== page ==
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Accepted answer

When there are navigation properties, use them! Your Product entity has a navigation property ProductSettings. That means that the query could look like this:

var products = from p in context.Products
               from ps in p.ProductSettings
               where p.CreatorID == 1 && ps.ProdCreatorDisplay == 1
               select new ProductsAll() 
               { 
                    ProdTitle = p.ProdTitle,
                    ProdPrice = ps.FirstOrDefault().ProdPrice
               };

(Note that I stubbornly refuse to use the tbl prefix)

But that does not tackle the repetitive code issue.

Enter AutoMapper. This is a nice little tool that removes boilerplate property copying statement from your code by defining and executing mappings between objects. The default mapping is based on name convention. E.g. the statement Mapper.CreateMap<Product,ProductDto>(); configures a mapping between all equally named properties of Product and ProductDto. And Mapper.Map<ProductDto>(product); would create a ProductDto object from product.

But your ProductsAll class has a property ProdPrice that comes from ProductSettings. How to deal with that?

Here a nice feature of AutoMapper can be used. It also resolves properties of nested objects based on name convention. Suppose your class Product had a property Title, AutoMapper can resolve that to a property ProductTitle in the target object. Let's use that:

class ProductsAll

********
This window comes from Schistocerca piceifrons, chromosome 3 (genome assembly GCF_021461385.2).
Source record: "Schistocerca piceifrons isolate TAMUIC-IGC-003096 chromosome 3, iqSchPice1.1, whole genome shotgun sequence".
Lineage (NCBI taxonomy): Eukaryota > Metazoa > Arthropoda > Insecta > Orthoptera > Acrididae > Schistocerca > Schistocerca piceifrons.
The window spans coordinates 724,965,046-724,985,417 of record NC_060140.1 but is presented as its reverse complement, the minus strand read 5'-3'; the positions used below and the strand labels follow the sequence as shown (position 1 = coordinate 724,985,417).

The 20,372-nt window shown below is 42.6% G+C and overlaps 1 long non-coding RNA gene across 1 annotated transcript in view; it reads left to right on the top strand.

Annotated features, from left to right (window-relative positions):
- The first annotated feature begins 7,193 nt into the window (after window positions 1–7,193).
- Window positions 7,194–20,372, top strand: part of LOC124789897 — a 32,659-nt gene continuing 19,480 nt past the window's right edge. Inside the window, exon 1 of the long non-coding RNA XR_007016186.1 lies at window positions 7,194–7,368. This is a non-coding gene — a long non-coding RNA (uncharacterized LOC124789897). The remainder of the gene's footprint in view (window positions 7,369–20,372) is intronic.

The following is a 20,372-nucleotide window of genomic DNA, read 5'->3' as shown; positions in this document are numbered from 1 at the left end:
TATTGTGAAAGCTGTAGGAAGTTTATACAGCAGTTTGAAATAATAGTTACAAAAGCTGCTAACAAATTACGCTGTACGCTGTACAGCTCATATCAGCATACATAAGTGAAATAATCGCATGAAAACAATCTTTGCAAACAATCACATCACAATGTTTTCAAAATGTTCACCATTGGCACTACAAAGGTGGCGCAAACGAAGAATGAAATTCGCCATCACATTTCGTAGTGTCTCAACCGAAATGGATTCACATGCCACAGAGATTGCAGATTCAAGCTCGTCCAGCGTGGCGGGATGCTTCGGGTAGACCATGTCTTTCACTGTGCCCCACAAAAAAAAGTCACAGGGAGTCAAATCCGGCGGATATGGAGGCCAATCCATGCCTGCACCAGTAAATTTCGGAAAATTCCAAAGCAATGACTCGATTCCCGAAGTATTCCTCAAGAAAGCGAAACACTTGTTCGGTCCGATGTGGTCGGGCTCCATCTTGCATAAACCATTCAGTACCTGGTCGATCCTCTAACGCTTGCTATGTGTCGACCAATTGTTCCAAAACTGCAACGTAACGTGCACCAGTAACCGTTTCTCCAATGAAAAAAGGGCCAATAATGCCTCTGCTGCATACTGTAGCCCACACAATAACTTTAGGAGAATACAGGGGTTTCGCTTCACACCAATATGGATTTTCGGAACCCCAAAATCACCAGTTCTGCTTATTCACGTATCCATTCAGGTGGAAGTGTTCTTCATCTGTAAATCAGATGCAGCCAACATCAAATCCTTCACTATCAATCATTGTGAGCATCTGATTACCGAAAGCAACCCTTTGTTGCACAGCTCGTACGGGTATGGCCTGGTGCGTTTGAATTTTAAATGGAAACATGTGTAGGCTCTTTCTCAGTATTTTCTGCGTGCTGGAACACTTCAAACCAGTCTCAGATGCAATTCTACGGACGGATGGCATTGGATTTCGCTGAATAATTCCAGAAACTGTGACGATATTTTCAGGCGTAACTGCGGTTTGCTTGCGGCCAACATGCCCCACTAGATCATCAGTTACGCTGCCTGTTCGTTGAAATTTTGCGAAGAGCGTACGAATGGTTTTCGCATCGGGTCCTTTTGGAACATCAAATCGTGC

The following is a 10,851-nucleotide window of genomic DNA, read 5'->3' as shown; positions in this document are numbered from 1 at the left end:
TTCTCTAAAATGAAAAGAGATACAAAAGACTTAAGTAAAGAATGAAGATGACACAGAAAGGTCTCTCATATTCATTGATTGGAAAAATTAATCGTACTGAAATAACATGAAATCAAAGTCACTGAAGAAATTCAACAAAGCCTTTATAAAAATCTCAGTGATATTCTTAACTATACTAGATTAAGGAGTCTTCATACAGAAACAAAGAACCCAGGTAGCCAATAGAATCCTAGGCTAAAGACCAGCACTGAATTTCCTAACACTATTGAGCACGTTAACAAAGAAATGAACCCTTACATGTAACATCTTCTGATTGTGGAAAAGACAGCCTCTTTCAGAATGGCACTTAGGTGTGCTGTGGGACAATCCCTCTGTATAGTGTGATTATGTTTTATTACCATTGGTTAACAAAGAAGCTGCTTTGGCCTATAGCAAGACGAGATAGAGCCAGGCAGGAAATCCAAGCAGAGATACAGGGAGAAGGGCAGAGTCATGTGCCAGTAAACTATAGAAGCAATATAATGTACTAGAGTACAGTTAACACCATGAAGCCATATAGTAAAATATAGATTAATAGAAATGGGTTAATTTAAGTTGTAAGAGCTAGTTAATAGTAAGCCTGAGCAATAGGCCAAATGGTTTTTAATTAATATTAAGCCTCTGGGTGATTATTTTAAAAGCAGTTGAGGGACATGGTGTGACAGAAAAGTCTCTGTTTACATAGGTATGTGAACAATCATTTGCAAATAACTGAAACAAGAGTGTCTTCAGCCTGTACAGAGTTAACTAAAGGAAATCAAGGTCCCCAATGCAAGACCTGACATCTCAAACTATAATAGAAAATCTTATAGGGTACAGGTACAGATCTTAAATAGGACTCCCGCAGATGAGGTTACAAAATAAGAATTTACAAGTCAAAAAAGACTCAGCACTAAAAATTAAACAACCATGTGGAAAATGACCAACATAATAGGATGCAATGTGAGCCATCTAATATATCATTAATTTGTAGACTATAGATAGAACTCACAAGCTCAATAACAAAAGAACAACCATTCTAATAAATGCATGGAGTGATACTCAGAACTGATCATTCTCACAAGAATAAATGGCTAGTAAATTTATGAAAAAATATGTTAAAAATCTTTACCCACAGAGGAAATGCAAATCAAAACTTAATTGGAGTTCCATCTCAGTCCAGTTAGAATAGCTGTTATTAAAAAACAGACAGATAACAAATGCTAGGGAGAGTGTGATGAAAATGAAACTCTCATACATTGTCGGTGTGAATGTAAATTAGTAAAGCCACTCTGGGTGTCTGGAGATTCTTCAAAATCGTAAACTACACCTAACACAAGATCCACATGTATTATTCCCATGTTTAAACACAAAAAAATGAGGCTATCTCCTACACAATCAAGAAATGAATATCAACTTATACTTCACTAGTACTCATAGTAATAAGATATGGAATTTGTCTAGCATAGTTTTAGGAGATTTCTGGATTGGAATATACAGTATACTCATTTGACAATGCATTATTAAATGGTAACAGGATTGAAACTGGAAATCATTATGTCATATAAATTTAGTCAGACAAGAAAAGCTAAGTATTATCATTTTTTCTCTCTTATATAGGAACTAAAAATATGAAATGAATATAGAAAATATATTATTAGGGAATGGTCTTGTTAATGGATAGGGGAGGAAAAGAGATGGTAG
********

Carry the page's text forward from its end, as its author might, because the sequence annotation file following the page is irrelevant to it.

{
    // ProductSetting should have a Product property.
    public string ProductTitle { get; set; }
    // Assuming ProductSetting has a property ProdPrice.
    public decimal ProdPrice { get; set; }
}

...

Mapper.CreateMap<ProductSetting,ProductsAll>(); // ProductSetting!

var q = from ps in context.ProductSettings
        where ps.Product.CreatorID == 1 && ps.ProdCreatorDisplay == 1;

// Now the magic!
var products = q.Project().To<ProductsAll>();

Project() is an extension method on IQueryable. The nice thing is that the SQL statement only contains the properties used in the projection. As you see, you can define a mapping once and for the rest use the Project().To() construct in your code.

There's much more to AutoMapper. This is a quick start.

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Since you've tagged this , I'm guessing you are using Entity Framework. In that case, you can tell linq it to load the settings for your products without explicitly specifying the join. I'm assuming here your products has a relationship to your product settings table which is exposed via a Settings property on your product entity.

var allProducts = context.tblProducts
    .Where(p => p.CreatorID == 1 && p.Settings.ProdCreatorDisplay == 1)
    .Include(p = p.Settings)
    .Select(p => CreateViewModelFromFullyPopulatedProductModel(p))
    .ToList();

Once you have the full settings loaded, you can just write a mapping function that does the mapping for you. Of course this will load all of the properties of the products and the settings for each of those products. That can be a major concern depending on how many products you are loading and how many unused properties they have, but from your question, it sounds like you are loading most of these values for the view model already.


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